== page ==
ANEMEL and ELOBIO team up to design nickel electrodes

ANEMEL and ELOBIO, both members of the European Innovation Council project portfolio, have secured supplementary funding from the Irish Research Council to develop more efficient electrodes based on abundant materials like nickel.

Tags: Catalysts, Collaboration, EIC, Electrodes, ELOBIO

ANEMEL and ELOBIO, both members of the “Green Hydrogen” project portfolio funded by the European Innovation Council (EIC), have partnered up to produce more efficient electrodes for electrochemical transformations. Together, the teams secured supplementary funding from the Irish Research Council. In particular, ANEMEL and ELOBIO received a Ulysses grant, designed to catalyse collaborations between institutions in Ireland and France by promoting the interchange of innovative ideas.

Thanks to the additional funds, the groups of Pau Farràs, the coordinator of ANEMEL, based in the University of Galway, Ireland, and Philippe Vernoux, the coordinator of ELOBIO, based in the University of Lyon, France, will organise joint meetings and promote staff exchanges between the two laboratories. During the next two years, ANEMEL and ELOBIO researchers will collaborate to create catalysts based on abundant elements, such as nickel, towards increasing the selectivity and efficiency of electrochemical oxidations. These reactions constitute the core concepts of both ANEMEL and ELOBIO projects. In the case of ANEMEL, water oxidation is still one of the bottlenecks in the generation of green hydrogen, whereas in ELOBIO the new nickel catalysts will speed up the transformation of biomass into green hydrogen, as well as other value-added chemicals.

Picture of Pau Farràs, coordinator of ANEMEL (center), and Philippe Vernoux, the coordinator of ELOBIO (right).
From left: Philipp Rose, ELOBIO researcher, Pau Farràs, coordinator of ANEMEL, and Philippe Vernoux, coordinator of ELOBIO during the 2nd “Green Hydrogen” Project Portfolio meeting in Tarragona, Spain.

“We’re really grateful to the EIC for coordinating the collaborations between projects in the ‘Green Hydrogen’ portfolio,” says Pau Farràs, coordinator of ANEMEL. “Thanks to the different meetings and discussions, we spotted the perfect opportunity for collaboration with our colleagues in ELOBIO and decided to apply to the Irish Research Council Ulysses grant together,” he adds. “We’re even more thrilled that the application was successful, and we will get to collaborate beyond the EIC project portfolio, which will ensure long-term collaborations between the two teams.”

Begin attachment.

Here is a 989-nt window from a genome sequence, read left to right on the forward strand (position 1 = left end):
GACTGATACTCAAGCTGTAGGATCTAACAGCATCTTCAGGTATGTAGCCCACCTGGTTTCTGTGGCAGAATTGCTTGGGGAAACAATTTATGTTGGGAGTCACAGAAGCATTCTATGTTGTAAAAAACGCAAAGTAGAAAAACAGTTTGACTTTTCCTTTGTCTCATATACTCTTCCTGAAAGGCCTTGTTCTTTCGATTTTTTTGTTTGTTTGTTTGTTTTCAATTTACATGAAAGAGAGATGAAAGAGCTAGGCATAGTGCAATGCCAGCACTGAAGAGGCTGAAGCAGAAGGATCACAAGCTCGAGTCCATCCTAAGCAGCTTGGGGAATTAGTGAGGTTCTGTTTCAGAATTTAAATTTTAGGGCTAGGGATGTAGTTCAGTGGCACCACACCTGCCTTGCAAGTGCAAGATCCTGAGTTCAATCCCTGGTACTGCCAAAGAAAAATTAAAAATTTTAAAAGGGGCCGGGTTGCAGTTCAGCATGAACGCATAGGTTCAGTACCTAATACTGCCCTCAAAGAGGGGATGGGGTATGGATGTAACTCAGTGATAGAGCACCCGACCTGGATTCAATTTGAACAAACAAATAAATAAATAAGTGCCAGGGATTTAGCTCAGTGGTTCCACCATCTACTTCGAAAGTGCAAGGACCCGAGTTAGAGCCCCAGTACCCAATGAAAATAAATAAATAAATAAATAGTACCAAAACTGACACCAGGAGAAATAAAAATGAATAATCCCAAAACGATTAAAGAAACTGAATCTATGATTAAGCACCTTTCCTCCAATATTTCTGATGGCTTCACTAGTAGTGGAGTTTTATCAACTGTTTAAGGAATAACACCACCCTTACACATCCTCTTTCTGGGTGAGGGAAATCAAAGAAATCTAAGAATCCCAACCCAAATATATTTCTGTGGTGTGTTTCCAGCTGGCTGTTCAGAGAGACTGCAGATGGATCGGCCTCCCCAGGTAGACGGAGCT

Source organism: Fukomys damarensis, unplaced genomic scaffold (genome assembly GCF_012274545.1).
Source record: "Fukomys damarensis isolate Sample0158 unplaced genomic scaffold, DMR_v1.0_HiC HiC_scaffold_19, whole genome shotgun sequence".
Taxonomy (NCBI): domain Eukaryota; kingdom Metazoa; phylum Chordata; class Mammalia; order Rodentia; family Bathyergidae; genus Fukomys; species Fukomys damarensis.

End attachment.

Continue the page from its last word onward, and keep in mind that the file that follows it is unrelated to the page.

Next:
“Although ANEMEL and ELOBIO have different goals, the EIC ‘Green Hydrogen’ project portfolio helped us identify some common challenges,” explains Philippe Vernoux, coordinator of ELOBIO. “In particular, we realised that nickel catalysts could convey better efficiency and selectivity to oxidation reactions, key in the chemical transformations studied in both projects,” he adds. “Now, we look forward to working together within the framework of this Ulysses grant, which will foster the exchange of staff and ideas between our laboratories, and surely spark new collaborations in future.”

Additionally, ANEMEL and ELOBIO researchers recently met at the European Hydrogen Energy Conference (EHEC) in Bilbao, where they presented the latest results of both projects to a wide community of researchers, industry leaders, policymakers and green hydrogen experts – alongside EIC portfolio project OHPERA. This in-person gathering was also a great opportunity for the two teams to catch up and discuss the progress of the collaboration. “Collaboration across disciplines is crucial for the advancement of science,” says Farràs. “We’re already looking forward to the next EIC ‘Green Hydrogen’ project portfolio meeting, organised by ELOBIO, which will take place in Lyon this summer,” he adds.